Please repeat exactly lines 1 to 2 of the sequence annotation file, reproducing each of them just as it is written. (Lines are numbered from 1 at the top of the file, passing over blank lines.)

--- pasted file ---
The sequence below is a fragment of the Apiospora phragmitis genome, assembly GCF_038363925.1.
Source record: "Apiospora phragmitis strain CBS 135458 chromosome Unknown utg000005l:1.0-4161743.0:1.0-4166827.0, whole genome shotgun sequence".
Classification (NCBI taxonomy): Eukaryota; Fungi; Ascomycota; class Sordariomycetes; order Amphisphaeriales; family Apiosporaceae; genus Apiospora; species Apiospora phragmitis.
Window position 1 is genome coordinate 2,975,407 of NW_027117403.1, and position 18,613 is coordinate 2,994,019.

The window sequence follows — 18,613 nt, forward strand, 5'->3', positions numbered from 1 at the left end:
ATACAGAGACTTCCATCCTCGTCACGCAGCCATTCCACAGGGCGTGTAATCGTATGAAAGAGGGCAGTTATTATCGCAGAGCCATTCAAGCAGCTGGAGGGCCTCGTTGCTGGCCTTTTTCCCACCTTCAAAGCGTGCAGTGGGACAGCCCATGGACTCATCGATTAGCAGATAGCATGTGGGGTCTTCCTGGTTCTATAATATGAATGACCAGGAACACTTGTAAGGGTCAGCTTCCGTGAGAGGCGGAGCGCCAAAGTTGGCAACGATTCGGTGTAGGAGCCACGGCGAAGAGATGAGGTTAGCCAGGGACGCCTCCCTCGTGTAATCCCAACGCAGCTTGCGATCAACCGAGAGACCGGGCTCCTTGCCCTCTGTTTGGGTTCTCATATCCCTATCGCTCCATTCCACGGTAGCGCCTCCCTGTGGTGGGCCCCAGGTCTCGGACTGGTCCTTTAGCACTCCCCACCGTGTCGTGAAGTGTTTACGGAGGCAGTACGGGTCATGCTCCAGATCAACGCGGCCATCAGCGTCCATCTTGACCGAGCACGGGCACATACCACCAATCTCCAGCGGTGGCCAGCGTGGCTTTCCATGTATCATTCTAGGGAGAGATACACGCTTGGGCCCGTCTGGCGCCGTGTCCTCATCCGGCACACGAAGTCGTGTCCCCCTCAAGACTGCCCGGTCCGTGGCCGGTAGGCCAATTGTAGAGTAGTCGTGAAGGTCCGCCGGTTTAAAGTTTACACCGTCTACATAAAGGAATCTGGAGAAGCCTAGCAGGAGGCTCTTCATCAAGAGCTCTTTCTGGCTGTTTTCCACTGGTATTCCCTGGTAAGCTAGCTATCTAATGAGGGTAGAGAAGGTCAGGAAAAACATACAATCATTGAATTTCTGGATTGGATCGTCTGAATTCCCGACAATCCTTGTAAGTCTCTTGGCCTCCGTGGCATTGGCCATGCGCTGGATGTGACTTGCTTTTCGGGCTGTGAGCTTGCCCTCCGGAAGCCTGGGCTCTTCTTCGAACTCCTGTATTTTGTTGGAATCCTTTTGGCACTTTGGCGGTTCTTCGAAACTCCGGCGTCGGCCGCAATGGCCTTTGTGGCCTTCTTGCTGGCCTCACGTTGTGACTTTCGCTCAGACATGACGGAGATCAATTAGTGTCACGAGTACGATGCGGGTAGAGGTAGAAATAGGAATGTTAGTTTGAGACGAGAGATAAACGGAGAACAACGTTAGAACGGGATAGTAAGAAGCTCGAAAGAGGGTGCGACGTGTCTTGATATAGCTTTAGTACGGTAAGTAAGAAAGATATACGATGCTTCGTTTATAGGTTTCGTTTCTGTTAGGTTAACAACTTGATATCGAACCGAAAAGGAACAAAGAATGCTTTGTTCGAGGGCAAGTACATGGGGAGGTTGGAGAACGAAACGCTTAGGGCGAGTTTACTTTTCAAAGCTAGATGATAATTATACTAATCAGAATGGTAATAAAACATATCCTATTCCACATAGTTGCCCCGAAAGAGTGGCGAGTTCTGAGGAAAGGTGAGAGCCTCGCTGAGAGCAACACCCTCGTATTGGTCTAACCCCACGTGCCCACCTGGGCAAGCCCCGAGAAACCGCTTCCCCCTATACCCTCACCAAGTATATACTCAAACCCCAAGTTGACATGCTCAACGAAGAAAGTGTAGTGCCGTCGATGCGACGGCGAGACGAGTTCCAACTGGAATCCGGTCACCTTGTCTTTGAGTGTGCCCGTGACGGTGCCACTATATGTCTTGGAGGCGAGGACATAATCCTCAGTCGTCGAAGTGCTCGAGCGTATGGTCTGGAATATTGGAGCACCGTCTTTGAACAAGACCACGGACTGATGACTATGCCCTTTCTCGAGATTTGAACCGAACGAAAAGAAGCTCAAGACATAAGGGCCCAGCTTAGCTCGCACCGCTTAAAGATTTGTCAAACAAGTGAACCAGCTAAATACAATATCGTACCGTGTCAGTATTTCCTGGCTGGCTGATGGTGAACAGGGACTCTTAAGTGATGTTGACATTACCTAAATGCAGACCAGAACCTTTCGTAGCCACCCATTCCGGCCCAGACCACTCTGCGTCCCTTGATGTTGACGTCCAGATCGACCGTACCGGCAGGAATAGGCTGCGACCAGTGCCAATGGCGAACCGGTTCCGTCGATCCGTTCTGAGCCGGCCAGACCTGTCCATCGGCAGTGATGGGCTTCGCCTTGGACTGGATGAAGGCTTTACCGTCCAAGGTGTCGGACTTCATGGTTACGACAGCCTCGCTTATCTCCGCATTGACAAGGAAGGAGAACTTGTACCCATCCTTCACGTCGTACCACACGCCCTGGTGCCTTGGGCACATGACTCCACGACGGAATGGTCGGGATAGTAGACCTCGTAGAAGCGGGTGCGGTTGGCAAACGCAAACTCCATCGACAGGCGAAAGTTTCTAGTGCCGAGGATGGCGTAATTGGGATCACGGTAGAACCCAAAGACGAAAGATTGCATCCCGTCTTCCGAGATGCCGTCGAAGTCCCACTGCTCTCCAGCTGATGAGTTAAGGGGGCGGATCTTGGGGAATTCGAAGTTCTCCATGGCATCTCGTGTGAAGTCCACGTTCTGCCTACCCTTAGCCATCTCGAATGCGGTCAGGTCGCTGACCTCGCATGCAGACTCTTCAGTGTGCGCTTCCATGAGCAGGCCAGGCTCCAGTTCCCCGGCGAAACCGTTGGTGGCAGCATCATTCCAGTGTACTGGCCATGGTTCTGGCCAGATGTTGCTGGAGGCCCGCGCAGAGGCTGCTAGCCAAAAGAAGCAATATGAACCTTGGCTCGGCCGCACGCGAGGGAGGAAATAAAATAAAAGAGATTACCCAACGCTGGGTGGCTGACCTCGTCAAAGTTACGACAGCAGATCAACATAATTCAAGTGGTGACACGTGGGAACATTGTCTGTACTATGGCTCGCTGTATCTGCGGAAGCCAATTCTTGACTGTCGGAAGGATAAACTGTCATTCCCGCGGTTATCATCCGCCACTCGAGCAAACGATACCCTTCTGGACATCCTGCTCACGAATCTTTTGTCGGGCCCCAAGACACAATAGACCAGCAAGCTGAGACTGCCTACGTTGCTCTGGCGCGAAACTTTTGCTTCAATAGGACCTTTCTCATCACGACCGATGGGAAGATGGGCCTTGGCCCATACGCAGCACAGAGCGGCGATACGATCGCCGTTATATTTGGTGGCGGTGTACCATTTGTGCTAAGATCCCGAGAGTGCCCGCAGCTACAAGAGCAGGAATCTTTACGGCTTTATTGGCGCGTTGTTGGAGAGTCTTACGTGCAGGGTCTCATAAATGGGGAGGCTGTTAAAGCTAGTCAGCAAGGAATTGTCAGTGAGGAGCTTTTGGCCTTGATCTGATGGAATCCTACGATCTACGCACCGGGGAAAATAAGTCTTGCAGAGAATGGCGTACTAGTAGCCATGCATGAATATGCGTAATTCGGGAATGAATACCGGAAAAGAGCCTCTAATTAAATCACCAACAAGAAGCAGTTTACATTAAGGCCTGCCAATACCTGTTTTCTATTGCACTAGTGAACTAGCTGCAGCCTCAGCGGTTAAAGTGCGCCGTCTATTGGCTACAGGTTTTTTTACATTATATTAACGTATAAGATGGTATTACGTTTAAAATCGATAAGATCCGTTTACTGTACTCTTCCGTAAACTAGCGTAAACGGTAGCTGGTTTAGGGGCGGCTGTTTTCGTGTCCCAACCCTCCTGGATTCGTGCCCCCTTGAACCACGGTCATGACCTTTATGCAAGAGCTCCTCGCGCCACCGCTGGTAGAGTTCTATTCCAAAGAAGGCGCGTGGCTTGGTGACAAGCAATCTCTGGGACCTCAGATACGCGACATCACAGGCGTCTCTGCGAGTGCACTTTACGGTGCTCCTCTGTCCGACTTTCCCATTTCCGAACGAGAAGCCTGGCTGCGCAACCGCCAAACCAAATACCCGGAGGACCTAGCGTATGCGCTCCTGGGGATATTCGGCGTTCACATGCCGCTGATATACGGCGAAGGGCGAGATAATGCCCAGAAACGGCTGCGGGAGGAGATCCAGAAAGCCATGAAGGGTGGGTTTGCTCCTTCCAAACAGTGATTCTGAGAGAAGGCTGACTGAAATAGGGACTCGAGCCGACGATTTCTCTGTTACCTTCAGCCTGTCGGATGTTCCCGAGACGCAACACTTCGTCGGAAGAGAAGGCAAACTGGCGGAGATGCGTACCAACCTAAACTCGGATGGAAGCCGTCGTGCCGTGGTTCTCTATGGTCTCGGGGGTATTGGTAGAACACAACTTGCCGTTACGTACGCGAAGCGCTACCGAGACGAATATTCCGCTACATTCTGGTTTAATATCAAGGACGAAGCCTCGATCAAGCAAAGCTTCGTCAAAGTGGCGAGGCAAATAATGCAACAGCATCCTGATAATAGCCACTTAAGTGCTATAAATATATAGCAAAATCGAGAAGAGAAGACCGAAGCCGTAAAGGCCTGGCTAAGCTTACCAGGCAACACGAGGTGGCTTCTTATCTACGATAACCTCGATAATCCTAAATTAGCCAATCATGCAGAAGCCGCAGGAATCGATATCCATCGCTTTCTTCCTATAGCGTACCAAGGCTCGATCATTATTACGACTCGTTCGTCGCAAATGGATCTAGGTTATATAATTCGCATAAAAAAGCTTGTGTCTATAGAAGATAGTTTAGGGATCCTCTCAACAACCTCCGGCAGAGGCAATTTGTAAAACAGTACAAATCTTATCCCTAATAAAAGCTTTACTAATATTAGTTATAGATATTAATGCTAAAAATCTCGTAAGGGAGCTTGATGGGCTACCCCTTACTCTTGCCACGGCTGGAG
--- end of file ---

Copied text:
The sequence below is a fragment of the Apiospora phragmitis genome, assembly GCF_038363925.1.
Source record: "Apiospora phragmitis strain CBS 135458 chromosome Unknown utg000005l:1.0-4161743.0:1.0-4166827.0, whole genome shotgun sequence".